2. Track sales with a POS system
Consider what POS system you’re using and if it's tracking the data that’s most valuable to help you make purchasing decisions.
POS data tools should enable quick, accessible information like type of sales, customer profiles, product categories, quantities remaining, and even product reorder point alerts.
Using a retail POS system like Shopify POS that's capable of advanced sales tracking and customer information is what you need to begin eliminating the guesswork of purchasing. Plus, a POS system should help optimize your inventory management and streamline stocking.
3. Use ABC analysis
Leveraging the power of ABC (Always Better Control) analysis can help retail stores arrange inventory from most to least important. ABC analysis is based on the 80/20 rule that 20% of your products contribute to 80% of your revenue.
- A = Items that are the highest priority. These items sell the best and are the most profitable inventory for your store. They are your focus for selling and restocking and have the most influence in your inventory cycle counting.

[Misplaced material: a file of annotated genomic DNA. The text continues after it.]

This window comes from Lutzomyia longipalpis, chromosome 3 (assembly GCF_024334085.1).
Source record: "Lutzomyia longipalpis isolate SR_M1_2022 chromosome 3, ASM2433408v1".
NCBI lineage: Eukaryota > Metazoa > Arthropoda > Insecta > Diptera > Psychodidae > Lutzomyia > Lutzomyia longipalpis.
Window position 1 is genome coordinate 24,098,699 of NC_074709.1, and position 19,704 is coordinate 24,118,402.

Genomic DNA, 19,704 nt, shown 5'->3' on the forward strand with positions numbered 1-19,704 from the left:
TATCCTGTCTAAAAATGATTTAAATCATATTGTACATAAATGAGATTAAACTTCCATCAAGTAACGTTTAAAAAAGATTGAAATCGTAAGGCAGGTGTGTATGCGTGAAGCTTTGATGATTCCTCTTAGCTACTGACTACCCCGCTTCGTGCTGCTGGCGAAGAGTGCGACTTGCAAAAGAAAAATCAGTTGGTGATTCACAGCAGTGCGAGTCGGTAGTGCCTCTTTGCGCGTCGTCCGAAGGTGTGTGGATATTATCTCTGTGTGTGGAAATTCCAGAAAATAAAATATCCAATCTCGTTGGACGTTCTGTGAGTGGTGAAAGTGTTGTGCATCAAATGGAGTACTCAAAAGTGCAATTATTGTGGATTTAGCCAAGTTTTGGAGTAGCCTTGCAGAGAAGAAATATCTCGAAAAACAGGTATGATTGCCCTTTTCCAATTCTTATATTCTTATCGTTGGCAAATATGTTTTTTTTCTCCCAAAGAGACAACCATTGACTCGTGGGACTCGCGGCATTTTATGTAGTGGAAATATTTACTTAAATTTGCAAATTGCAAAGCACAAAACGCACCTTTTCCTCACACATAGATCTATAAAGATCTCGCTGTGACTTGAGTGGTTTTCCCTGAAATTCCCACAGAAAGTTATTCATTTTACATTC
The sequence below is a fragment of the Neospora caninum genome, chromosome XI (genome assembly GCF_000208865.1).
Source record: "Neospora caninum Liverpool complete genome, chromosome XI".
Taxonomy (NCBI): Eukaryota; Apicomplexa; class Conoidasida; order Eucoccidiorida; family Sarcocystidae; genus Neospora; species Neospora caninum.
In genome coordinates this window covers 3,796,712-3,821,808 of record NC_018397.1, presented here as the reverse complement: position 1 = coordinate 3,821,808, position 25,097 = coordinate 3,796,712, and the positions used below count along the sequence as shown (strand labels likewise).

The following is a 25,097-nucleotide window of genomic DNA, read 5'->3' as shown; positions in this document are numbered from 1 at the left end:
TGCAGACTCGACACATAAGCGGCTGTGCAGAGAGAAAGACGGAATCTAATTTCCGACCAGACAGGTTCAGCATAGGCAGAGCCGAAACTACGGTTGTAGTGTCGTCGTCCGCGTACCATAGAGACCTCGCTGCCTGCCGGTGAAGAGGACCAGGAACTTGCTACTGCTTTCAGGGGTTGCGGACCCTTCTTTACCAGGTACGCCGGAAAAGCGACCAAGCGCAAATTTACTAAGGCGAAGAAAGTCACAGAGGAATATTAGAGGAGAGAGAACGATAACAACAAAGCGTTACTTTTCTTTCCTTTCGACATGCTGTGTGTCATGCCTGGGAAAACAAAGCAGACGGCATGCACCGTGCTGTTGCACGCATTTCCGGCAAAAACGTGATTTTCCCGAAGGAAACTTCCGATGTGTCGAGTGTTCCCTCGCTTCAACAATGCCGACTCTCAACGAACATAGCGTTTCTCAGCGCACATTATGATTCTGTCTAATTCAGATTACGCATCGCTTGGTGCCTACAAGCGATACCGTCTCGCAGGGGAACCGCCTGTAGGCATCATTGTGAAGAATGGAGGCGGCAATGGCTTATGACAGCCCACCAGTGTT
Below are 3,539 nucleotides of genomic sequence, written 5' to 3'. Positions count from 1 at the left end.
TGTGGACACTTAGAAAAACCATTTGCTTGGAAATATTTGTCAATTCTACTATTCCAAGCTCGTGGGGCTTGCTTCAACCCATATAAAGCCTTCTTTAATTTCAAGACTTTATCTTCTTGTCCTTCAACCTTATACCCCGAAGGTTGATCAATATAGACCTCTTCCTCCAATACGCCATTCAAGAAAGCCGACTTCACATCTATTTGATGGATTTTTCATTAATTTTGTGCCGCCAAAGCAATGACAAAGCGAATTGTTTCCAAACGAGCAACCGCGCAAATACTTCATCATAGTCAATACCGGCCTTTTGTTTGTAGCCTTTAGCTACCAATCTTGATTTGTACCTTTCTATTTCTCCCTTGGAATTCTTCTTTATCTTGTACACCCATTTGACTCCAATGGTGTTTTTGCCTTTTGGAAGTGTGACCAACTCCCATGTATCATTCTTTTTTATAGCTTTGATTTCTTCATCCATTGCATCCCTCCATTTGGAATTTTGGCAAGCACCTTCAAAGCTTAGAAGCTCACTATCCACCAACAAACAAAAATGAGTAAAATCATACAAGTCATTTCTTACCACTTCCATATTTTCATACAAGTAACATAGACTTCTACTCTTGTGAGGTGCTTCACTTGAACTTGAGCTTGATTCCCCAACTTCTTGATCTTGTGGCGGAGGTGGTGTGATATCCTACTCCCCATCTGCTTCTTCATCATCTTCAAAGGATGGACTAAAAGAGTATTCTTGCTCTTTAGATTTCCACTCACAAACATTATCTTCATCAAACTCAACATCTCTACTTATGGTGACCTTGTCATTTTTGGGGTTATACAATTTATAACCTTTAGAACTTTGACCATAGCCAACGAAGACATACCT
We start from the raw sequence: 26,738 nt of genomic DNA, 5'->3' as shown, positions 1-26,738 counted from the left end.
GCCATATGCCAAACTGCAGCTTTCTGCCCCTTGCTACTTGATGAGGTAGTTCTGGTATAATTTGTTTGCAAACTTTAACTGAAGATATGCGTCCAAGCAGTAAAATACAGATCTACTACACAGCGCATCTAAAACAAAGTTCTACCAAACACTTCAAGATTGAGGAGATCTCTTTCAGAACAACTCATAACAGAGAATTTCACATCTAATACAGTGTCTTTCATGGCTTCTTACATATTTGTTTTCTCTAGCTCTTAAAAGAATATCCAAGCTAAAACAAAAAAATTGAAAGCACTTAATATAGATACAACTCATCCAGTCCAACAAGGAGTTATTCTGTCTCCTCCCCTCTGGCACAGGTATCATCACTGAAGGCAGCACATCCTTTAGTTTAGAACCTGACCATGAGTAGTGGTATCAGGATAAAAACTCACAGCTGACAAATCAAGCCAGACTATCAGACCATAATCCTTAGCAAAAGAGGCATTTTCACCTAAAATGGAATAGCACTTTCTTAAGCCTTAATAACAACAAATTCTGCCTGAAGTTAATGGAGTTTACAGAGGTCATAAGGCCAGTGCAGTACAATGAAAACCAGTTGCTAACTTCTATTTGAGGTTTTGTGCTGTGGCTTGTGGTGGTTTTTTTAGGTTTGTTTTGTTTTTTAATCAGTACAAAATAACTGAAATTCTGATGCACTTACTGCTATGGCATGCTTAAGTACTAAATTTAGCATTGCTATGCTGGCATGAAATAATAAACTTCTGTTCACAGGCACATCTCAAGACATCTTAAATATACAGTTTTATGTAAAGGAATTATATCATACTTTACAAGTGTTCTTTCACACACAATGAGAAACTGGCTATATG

- B = Items that are of medium priority. They sell consistently well and are ordered on a regular, less frequent cadence.
- C = Items that are lowest priority and are often stocked in high quantities to avoid frequent reordering.
This type of hierarchical categorization is a great way for store owners to optimize storage space and streamline processes so the focus is on Category A items that are going to be the most profitable for the business.
4. Assess economic and market trends
Keeping a pulse on both economic and market trends is an important part of anticipating supply chain fluctuations in order to reduce your risk of overstocking. There are ways of knowing what is going to influence your demand so you can prepare accordingly.
Google Trends is a great tool for helping retailers gauge product interest over time and also offers other metrics that can assist in accurately stocking products.
Consider what data would help you better forecast demand and improve inventory purchasing and stocking. Then use Google Trends to search the topics and queries that can inform your decision making.
Using these trends and other data tools you have available, consider drafting an open-to-buy (OTB) plan for your store. This type of plan is great for eliminating the guesswork of purchasing, using a formulaic approach to stocking.
Learn more about how to use Google Trends to help run your retail business.